Making the most of back-to-school night

Posted July 22, 2008
Updated July 23, 2008

— It's a time to meet teachers, tour classrooms and nibble on snacks. But back-to-school night shouldn't stop there.

The night, which usually occurs within a few weeks of the first day of school, is a chance for parents to ask questions to prepare for the coming year.

Experts suggest parents use the night to learn more about the curriculum, class structure and academic expectations, along with what they can do to help their children succeed in school.

"Any time the teacher is made aware of how proactive you are about your child's education and child's well-being, I think the teachers become a little more engaged," says PTA national president Jan Harp Domene.

She encourages parents, particularly of elementary school-age children, to meet the teacher before the big night to alert them of specific problems or concerns.

"The teacher will have more time and the information will also stay private," says Michelle Ridgway, who teaches reading at Jehue Middle School in Colton, Calif. "As a parent, you don't necessarily want everyone in the room knowing what your child is or isn't doing."

Here are some tips for making the most of the night:

- For younger children, ask how reading is taught, says Nina Senatore, an assistant professor of education at Simmons College. Where does spelling fit in? What is the homework policy?

"Every school will say they have an amazing reading program," says Senatore. "What exactly does that mean?"

- Find out how the school accommodates different math and reading levels. In middle and high school, ask how students are placed in advanced classes.

"Certain kids work faster than others," says Ahn Steininger, a mother of three and co-founder of miniMasters, a cultural learning center in New York. "Some kids need a little help. How do they deal with that?"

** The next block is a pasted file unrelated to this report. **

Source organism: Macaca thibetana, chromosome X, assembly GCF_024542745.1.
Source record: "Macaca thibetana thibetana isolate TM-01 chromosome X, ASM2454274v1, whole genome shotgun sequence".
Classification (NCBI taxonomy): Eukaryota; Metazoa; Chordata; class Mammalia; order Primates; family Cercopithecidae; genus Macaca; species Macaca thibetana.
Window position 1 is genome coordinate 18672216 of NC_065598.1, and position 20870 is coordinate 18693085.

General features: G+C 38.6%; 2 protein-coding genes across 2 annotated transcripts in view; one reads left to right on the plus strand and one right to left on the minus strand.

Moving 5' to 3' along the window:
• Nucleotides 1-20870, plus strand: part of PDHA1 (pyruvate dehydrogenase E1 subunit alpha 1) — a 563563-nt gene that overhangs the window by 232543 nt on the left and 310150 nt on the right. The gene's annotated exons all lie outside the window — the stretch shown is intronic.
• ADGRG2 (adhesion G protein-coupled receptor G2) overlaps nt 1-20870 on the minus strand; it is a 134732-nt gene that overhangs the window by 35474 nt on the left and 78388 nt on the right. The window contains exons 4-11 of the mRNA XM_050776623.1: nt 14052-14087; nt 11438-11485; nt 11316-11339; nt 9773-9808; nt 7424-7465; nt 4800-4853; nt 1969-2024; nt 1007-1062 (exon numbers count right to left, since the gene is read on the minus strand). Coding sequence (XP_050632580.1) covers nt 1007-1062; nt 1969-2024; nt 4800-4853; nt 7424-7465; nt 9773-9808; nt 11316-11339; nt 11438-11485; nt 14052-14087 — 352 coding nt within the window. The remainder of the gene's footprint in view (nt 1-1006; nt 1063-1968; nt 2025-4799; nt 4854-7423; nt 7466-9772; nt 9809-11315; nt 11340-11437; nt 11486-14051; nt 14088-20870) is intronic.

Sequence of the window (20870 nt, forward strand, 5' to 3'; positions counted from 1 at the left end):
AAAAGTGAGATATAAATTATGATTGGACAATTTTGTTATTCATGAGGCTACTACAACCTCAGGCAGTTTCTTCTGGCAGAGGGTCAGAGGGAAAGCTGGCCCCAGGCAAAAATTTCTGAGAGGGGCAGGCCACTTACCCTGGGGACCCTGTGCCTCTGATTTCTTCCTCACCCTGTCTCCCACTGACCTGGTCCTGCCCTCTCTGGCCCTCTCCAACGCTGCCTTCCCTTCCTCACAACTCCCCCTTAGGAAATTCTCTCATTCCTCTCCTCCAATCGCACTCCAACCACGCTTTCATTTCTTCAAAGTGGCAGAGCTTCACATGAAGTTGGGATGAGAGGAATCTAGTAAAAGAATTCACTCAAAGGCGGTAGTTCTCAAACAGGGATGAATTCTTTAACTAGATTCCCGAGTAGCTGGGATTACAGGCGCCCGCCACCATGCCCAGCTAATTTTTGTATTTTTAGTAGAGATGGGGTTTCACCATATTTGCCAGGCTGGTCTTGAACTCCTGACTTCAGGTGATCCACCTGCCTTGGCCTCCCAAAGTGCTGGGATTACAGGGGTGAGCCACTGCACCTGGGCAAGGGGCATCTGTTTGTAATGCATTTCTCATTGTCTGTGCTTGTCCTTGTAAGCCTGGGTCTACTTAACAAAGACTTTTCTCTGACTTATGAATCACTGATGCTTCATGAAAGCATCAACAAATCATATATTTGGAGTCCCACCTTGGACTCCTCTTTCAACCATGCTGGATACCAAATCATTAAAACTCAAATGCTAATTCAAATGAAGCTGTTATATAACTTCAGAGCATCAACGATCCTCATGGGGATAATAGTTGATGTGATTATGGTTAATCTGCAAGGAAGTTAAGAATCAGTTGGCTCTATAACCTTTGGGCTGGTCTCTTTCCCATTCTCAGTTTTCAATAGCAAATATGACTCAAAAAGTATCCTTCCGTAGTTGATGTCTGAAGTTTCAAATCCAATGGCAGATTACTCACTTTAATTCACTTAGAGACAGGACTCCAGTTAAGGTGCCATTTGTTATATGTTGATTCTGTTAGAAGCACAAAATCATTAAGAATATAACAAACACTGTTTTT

- Ask about the extras. Besides the normal curriculum, how much emphasis is placed on the foreign languages, art, music and physical education?

- Be sure to ask about social development. In what ways are children encouraged to get to know each other and work together as a team?

"Is there a lot of emphasis placed on development of the person as a human being - not just the academics?" says Steininger. "Being a good person?"

- Find out what the major projects are, such as research papers and book reports, and get a general idea of when they are due, says Ridgway. "Those are major projects that are going to take some resources and some time," she says.

- Ask how you can help your child succeed. For example, are there certain materials you should have at home?

- Be sure to ask about the best way to communicate with the teacher, says Senatore, whether e-mail, phone or sending a note with your child. For middle and high school students, who have several teachers, she suggests bringing a folder to hold handouts and making sure parents have each teacher's name and contact information.

- Ask about progress reports. "What type of communication about academic progress will I receive from you?" says Ridgway. "I want to know as soon as possible if my child is struggling or not turning in assignments."

- Inquire about how you will be notified in case of an emergency, says Steininger. Will the teacher call you or is there a telephone tree where one parent calls another?

- Back-to-School Night doesn't lend itself to networking with other parents, but Senatore says parents should bring some business cards and try to exchange information. You may need them for homework emergencies, or to double-check field trips or special days.


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